I read a lot of bug reports in open source and closed source code projects in my day-to-day work, both big and small. A good bug report does a great job setting the stage for the resolution of an unexpected behavior.
After reading and responding to many, many bug reports over the past year, here are some common characteristics of the best reports I’ve come across:
The title of the issue should summarize what you’re seeing in a one word sentence. It should be clear and understandable, almost like a good news headline:
✅ Interface builder designable fails to compile in Xcode 9
Sounds a lot better than:
❌ Error when using interface builder
It sounds trivial, but inspecting other bug reports to make sure that yours isn’t a duplicate is a cool thing to do. If someone else reported your issue, you can save time by not having to write a report all over again! If a new report is required, make sure to note:
The minimal test case is the evidence you’re submitting to prove the bug exists. In my opinion, it’s the most important part of the bug report. Your minimal test case should:
✅ Detail a series of easily understandable steps to reproduce the issue.
✅ Contain the the minimal amount of code required to replicate the bug.
❌ If you must attach a sample project to download, this should not be your entire project. The reviewer’s weary soul can’t take it. Isolate as much as you can so that the only remaining code is the code that reproduces your issue.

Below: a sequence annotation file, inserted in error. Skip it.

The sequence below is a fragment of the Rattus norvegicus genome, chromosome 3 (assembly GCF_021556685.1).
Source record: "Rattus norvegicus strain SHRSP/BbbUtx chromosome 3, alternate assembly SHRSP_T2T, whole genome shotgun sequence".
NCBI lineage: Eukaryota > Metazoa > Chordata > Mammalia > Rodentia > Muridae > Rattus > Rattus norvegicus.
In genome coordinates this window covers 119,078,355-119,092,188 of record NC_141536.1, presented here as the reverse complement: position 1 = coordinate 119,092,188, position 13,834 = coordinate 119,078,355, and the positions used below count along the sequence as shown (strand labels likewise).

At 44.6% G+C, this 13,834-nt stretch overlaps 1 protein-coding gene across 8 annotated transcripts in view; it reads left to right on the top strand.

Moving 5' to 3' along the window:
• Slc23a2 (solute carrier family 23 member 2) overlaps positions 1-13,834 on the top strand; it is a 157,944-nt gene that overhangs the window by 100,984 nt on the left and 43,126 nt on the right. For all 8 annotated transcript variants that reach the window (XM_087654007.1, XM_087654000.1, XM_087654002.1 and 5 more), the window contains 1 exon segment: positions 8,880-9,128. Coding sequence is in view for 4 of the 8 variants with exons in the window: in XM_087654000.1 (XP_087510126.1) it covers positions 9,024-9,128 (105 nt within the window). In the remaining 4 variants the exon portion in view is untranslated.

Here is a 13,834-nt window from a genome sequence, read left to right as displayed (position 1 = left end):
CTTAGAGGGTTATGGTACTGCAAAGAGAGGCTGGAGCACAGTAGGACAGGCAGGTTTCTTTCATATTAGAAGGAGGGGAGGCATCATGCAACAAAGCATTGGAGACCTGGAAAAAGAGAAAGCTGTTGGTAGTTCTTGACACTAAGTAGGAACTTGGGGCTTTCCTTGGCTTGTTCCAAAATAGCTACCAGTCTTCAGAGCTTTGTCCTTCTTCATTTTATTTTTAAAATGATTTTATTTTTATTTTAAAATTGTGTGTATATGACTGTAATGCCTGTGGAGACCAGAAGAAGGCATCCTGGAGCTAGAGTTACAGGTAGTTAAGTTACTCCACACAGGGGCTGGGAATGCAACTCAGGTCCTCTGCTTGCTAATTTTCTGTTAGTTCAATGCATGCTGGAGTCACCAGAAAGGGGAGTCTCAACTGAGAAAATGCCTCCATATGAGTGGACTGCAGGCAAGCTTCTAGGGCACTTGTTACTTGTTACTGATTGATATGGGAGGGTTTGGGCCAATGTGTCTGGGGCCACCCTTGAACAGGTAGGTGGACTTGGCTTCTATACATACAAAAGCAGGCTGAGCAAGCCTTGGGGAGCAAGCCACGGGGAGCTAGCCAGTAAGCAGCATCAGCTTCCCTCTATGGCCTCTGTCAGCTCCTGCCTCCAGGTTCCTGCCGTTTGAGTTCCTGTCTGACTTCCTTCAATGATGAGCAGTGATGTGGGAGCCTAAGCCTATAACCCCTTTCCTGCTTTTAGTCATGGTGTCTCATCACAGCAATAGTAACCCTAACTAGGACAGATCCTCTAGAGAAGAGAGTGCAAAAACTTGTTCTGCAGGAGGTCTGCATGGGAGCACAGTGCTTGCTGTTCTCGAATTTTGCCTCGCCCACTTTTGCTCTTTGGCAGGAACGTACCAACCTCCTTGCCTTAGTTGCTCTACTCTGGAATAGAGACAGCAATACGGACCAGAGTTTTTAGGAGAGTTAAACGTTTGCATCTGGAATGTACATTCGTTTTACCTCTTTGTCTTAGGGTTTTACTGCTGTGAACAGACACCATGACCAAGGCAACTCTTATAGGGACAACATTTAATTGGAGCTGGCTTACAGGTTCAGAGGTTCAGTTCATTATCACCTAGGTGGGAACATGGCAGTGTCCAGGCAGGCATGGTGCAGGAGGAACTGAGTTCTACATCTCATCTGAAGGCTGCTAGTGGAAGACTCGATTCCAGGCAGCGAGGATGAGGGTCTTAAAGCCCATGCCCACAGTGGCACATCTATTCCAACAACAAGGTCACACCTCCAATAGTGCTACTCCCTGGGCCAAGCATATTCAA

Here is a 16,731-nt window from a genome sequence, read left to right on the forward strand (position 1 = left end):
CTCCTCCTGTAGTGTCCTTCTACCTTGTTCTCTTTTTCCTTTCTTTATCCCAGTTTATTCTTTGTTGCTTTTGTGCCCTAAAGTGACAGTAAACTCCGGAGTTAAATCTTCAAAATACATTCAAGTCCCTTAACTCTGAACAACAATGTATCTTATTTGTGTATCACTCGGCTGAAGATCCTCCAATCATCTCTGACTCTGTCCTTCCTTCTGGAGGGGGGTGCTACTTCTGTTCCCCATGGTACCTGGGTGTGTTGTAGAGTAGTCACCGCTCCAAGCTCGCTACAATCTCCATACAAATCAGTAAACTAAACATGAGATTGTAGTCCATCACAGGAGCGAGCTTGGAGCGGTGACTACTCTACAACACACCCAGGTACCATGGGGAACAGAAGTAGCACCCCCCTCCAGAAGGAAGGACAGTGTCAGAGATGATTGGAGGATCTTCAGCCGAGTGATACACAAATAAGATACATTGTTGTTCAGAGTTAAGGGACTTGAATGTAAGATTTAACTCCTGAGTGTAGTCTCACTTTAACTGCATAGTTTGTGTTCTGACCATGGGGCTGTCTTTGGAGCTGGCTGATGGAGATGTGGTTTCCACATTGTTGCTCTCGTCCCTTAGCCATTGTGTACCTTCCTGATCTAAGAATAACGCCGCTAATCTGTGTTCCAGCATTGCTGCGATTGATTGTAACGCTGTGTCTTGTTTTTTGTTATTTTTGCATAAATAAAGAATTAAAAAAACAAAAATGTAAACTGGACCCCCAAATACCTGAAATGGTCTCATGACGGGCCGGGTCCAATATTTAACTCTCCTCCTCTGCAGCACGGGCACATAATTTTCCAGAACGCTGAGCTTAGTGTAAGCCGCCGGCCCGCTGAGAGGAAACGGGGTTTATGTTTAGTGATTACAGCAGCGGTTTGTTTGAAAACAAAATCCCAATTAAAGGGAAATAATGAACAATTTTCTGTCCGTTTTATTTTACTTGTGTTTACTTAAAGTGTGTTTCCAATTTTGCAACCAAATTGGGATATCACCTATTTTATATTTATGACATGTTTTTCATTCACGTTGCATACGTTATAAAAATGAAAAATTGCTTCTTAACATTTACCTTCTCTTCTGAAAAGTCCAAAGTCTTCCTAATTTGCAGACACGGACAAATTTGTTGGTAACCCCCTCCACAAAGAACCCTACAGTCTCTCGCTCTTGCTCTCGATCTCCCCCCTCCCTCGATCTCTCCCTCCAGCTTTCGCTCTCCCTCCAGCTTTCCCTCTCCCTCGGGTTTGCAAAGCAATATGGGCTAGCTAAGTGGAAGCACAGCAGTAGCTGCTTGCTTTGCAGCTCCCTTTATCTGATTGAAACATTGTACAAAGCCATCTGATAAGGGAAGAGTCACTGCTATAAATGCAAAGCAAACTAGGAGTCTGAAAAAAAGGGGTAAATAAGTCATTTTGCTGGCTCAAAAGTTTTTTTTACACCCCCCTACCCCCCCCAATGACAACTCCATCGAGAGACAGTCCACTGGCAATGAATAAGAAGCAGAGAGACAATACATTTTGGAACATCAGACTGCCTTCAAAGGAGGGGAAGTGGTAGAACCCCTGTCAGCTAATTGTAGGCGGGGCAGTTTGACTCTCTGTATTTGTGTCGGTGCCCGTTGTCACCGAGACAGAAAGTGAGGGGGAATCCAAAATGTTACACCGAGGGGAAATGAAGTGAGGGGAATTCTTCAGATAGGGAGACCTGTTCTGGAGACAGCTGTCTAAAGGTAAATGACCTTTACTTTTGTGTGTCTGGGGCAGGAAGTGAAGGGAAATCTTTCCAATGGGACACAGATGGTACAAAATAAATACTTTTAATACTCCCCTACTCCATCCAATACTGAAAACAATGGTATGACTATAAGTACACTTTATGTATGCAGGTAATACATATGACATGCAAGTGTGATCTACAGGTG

In short, the minimal test case helps both the person reporting the bug and the person who is responsible for investigating. It forces the reporter to double check that they haven’t inadvertently caused the issue themselves, and it allows the investigator to quickly set up an environment to quickly reproduce the issue.
After providing a minimal test case, the next key thing to do is to provide information about the crash itself. What is the expected behavior versus the actual behavior you’re seeing? It’s possible that your bug might be an expected outcome, and that’s okay. As long as you document the mental model of what you’d expect to happen against what is actually happening, you can help maintainers better understand how people perceive their projects.
As a next step, you might be tempted to take a screenshot of a crash and attach it, but text is the way to go here - especially in open source projects.
Think of the users who are running into the same issue you are - if they ran into the same crash, they’ll likely search for the text of the crash within the project or within a web search. Wouldn’t it be nice if their search matched the exact text of what you wrote in your original bug report? This also makes it easy for future users to make sure they aren’t submitting a duplicate issue.
GitHub supports HTML detail disclosure elements so you can show and hide large chunks of text. I recommend using them to selectively display a large crash report or stack trace to keep your bug report streamlined.
If a report includes images or gifs, its to complement the bug report and minimal test case - they shouldn’t be used to make up for a lack of either.
It doesn’t matter what language, framework, or platform you’re working in - everyone will appreciate the consideration and care you put into a good bug report!